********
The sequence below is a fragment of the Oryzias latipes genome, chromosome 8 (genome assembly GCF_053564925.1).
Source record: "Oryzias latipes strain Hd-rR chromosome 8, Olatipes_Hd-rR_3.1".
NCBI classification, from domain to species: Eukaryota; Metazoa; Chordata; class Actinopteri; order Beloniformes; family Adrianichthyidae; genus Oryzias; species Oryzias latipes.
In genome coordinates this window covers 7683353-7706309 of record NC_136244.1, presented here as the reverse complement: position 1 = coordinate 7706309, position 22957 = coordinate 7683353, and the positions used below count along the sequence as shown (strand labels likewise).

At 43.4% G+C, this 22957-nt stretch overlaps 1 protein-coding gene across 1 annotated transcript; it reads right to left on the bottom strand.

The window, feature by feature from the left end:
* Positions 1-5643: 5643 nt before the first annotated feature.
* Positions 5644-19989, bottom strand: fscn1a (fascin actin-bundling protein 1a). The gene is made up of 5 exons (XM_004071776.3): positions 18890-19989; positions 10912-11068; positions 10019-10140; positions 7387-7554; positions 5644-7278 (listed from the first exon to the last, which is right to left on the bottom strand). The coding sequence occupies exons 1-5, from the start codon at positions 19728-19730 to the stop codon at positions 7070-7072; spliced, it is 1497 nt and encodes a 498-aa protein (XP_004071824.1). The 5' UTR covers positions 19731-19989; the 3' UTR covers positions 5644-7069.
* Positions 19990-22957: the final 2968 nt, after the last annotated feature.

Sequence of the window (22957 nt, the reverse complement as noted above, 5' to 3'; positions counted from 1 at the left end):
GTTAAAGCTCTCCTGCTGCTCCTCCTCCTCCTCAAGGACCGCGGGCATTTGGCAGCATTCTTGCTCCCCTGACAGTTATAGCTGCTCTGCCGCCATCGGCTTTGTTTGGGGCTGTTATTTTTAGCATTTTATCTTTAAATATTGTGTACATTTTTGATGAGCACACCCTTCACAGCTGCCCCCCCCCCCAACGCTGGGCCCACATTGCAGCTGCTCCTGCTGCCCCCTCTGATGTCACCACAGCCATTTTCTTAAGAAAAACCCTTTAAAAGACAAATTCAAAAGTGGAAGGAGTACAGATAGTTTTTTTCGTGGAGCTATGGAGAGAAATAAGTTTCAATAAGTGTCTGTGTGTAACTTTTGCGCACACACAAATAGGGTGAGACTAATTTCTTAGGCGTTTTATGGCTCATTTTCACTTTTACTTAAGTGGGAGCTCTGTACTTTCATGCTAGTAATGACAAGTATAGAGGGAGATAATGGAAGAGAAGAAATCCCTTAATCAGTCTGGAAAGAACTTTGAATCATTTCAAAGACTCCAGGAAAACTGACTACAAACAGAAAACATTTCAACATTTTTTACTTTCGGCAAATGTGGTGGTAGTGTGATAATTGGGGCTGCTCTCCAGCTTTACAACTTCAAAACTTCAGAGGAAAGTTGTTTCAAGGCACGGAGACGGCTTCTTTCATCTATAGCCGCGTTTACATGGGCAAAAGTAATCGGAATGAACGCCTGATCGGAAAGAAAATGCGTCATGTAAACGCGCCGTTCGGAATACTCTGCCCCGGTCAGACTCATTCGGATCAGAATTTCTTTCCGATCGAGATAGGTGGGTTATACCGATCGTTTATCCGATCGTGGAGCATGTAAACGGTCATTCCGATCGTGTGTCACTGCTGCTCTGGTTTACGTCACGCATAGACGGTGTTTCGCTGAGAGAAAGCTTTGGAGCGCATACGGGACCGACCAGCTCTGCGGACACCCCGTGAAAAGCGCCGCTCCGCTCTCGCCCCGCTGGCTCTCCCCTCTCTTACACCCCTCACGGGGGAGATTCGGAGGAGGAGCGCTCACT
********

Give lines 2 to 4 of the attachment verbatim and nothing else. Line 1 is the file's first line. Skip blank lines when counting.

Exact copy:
Source record: "Oryzias latipes strain Hd-rR chromosome 8, Olatipes_Hd-rR_3.1".
NCBI classification, from domain to species: Eukaryota; Metazoa; Chordata; class Actinopteri; order Beloniformes; family Adrianichthyidae; genus Oryzias; species Oryzias latipes.
In genome coordinates this window covers 7683353-7706309 of record NC_136244.1, presented here as the reverse complement: position 1 = coordinate 7706309, position 22957 = coordinate 7683353, and the positions used below count along the sequence as shown (strand labels likewise).